2021–2022 Departmental Plan: Operating context
The Agency operates in a continuously changing environment impacted by external factors such as markets and a socio-economic climate that can affect the type, timing, volume, and distribution of projects requiring assessment.
Protecting the environment while strengthening the economy and encouraging investment is a priority of the Government of Canada. Impact and environmental assessments are planning and decision-making tools that support this priority. In particular, these assessments assist with project design, facilitate Indigenous, public, and stakeholder participation, and ensure that appropriate measures are identified and implemented to mitigate adverse impacts of designated projects.
The Agency ensures that opportunities are provided for meaningful participation by Indigenous groups and the public. For example, the Agency administers a Participant Funding Program, which supports Indigenous groups, individuals, and non-profit organizations interested in participating in federal environmental and impact assessments, as well as regional and strategic assessments. Indigenous and public participation in federal assessments ensures an open, balanced process, and strengthens the quality and credibility of project reviews.
As environmental management is an area of shared responsibility between the federal and provincial levels of government, some projects may require both a federal and a provincial assessment. These may be coordinated so that a single assessment meets the legal requirements of both jurisdictions.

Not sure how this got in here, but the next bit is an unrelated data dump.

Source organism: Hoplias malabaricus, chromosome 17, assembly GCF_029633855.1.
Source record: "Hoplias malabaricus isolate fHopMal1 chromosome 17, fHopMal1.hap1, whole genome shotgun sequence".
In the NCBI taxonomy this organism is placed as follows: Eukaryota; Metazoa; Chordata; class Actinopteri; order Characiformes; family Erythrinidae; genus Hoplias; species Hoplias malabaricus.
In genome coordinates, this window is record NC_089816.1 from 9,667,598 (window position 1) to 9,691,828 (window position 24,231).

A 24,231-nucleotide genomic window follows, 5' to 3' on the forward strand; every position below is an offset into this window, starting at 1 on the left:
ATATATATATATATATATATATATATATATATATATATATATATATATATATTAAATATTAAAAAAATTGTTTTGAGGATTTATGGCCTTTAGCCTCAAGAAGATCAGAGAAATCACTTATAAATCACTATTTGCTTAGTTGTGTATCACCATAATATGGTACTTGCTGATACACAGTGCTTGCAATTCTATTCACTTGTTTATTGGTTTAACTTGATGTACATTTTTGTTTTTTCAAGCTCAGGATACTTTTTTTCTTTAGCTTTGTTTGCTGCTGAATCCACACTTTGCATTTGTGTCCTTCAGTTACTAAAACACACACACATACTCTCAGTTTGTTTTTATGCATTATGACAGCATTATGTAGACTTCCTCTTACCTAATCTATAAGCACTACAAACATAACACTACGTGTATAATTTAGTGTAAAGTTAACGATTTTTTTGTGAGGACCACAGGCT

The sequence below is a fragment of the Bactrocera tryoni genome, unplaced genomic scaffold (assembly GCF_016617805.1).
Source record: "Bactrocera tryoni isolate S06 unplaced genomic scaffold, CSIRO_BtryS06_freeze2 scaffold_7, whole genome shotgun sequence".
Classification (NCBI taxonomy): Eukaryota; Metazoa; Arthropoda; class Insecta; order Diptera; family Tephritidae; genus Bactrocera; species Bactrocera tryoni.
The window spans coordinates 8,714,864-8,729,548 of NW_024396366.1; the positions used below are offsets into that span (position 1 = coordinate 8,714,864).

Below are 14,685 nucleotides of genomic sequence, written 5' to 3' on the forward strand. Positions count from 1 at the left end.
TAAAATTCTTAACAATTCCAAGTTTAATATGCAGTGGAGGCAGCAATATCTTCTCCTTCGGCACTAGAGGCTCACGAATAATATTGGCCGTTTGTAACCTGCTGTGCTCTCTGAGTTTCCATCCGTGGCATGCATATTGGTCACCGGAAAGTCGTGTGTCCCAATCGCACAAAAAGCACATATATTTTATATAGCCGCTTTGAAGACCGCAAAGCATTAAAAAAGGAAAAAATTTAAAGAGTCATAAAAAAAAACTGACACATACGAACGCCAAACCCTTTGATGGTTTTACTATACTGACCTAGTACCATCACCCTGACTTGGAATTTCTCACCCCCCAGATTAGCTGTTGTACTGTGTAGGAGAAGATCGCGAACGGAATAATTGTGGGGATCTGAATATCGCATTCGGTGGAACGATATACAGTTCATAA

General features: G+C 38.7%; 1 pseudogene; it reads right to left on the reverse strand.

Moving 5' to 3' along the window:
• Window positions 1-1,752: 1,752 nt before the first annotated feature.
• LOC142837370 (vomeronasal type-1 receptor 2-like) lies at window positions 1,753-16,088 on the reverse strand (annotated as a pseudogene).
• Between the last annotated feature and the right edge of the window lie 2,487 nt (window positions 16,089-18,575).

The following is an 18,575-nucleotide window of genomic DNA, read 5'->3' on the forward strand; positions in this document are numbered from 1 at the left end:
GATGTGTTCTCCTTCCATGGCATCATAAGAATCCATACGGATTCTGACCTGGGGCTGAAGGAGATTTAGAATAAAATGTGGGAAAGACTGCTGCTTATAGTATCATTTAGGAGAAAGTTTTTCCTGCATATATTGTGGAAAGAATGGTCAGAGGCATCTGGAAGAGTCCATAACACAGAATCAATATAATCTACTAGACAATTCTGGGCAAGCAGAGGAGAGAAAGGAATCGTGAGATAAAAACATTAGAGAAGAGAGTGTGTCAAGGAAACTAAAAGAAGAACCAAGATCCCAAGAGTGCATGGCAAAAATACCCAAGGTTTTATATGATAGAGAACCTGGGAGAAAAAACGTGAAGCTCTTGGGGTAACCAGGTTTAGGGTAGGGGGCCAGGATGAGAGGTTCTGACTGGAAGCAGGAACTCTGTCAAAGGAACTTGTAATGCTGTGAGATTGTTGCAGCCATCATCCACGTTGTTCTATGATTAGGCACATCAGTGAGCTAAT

The federal Crown has a legal duty to consult and, where appropriate, accommodate Indigenous groups when it contemplates conduct that may adversely affect Aboriginal or Treaty rights. By recognizing and respecting the rights of Indigenous peoples, as well as their knowledge, cultures, and interests in project reviews, and by working in partnership with Indigenous peoples right from the start, the Agency advances Canada’s commitment to reconciliation.
The assessment process established under the previous CEAA 2012 and the current IAA coexists with other impact assessment requirements established under some land claims agreements. This includes: the James Bay and Northern Quebec Agreement, the Northeastern Quebec Agreement, the Nisga’a Final Agreement, Labrador Inuit Land Claims Agreement, Tsawwassen First Nation Final Agreement, the Maa-nulth First Nations Final Agreement, and the Inuvialuit Final Agreement. Close collaboration is required to ensure efficient coordination of these processes.
Project decisions are made transparently, guided by science, Indigenous knowledge, and evidence. Under the IAA, reviews include a gender-based analysis plus (GBA+) assessment, which allows for a better understanding of the impacts of projects on communities and different groups of individuals.
Report a problem or mistake on this page
- Date modified: